Donald: So, first, welcome back to games writing
what’s it been, three weeks?
Brad: Well, it’s been 4 months since I last wrote stuff, but maybe about a month since I realized I was going to stop for a while.
Donald: Well, you are back, and we are all happy about it. Lets talk about a game.
Brad: Yes, let’s! What game should we talk about?
Donald: Beyond Two Souls
Donald: what did you think of it?
Brad: Well, I’m coming into this with a bit of a bias, because I’m the guy who keeps saying games should be LESS like movies, and here’s a game that’s basically a movie in the format of a game
Donald: You are not wrong, I think I found some game in there. But so you know, I really enjoyed it.
Brad: Ok! So here’s the thing – do you compare it to other games, or to other non-interactive forms of entertainment, like TV and movies?
Donald: At first I was holding it against other games, I soon found that impossible. I then started looking at it like one of those old Choose your own adventure books.
I also play a lot of indie experimental games on the PC, so it’s lack of gameplay mechanics really didn’t bother me. I was more interested in what it was trying to convey.
Brad: CYA is not a bad analogy, actually.
Donald: I think as a game, it kind of fails in every way. The closets you come is when you are controlling Aiden.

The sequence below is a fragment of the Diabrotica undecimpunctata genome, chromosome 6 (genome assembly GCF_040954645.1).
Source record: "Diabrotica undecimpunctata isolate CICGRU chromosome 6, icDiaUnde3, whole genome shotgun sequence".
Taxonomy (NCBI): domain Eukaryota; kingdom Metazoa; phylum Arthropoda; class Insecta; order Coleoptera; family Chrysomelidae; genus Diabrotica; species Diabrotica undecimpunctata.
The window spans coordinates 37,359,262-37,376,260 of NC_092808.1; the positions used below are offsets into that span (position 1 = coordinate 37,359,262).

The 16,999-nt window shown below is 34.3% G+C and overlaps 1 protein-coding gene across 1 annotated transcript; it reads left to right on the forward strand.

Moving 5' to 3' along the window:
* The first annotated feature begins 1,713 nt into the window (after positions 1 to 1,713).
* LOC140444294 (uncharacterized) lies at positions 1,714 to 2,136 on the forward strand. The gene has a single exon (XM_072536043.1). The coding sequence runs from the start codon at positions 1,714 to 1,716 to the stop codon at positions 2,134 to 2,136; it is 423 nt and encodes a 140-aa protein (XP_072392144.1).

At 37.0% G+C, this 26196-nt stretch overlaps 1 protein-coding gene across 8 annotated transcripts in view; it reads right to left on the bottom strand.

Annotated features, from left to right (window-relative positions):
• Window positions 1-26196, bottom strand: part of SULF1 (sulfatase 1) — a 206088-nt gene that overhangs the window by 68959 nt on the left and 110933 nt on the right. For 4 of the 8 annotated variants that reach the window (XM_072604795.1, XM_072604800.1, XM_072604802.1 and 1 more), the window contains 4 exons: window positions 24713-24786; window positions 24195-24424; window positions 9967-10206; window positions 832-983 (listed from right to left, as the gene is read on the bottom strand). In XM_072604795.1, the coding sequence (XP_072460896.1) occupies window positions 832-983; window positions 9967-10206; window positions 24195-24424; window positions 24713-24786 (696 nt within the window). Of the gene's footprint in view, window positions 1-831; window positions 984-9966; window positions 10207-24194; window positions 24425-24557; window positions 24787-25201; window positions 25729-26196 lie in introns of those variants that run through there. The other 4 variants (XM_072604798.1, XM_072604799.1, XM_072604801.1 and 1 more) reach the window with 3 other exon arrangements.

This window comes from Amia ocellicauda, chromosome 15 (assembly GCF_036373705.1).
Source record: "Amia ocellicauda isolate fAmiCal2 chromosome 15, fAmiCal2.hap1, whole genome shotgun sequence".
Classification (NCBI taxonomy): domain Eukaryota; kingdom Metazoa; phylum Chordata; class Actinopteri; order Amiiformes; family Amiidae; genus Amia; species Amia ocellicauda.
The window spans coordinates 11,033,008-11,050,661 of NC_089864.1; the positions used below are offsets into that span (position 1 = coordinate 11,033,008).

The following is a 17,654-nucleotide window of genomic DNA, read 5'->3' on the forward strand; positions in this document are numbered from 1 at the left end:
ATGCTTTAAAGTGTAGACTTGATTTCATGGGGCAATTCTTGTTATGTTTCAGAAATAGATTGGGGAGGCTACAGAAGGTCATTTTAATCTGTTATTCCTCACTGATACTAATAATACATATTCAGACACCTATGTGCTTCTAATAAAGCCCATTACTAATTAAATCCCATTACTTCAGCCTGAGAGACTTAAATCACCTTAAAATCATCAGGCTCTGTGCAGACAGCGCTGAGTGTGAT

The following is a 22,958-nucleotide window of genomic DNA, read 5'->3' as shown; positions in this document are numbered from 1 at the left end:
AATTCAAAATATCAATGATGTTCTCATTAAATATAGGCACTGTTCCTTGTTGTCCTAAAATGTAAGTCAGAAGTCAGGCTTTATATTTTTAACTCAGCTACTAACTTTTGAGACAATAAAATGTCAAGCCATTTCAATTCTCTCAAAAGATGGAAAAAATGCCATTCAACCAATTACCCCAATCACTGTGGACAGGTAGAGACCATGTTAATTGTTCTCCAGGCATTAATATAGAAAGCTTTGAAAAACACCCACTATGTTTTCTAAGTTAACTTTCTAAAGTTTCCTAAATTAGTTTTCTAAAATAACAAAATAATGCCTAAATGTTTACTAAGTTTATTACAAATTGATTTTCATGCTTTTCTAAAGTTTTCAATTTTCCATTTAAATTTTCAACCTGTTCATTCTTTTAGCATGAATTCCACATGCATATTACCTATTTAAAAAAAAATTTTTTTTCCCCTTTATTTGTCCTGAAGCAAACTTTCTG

Brad: There’s not a lot of gameplay there. At one point, I was running an obstacle course and tried to take a step to the left and it wouldn’t let me. My brother was watching and said “Man, it won’t even let you walk in a direction it doesn’t want you to.”
Donald: That was something I found frustrating, in some places you have little choice in what is happening. Then in other places you can have a wildly different experience than someone else who played the game.
Question, did you go to the bar?
Donald: did the guys assault you?
Brad: Yes – I spent most of the game intentionally making nothing but bad choices, and going to a bar and getting assaulted seemed pretty consistent with that idea.
Donald: if you let the security guard touch what’s his name
Aiden will lose control of him
and they take you back to your room
then when you got to the Date with Ryan
Jodie doesn’t freak out and they get the boots knockd
Brad: You know what, I stand by my choice. Getting assaulted if preferable to sleeping with Ryan
Donald: I agree, he is all the slimeball. But I was just trying to point out that the game has a very wide open narrative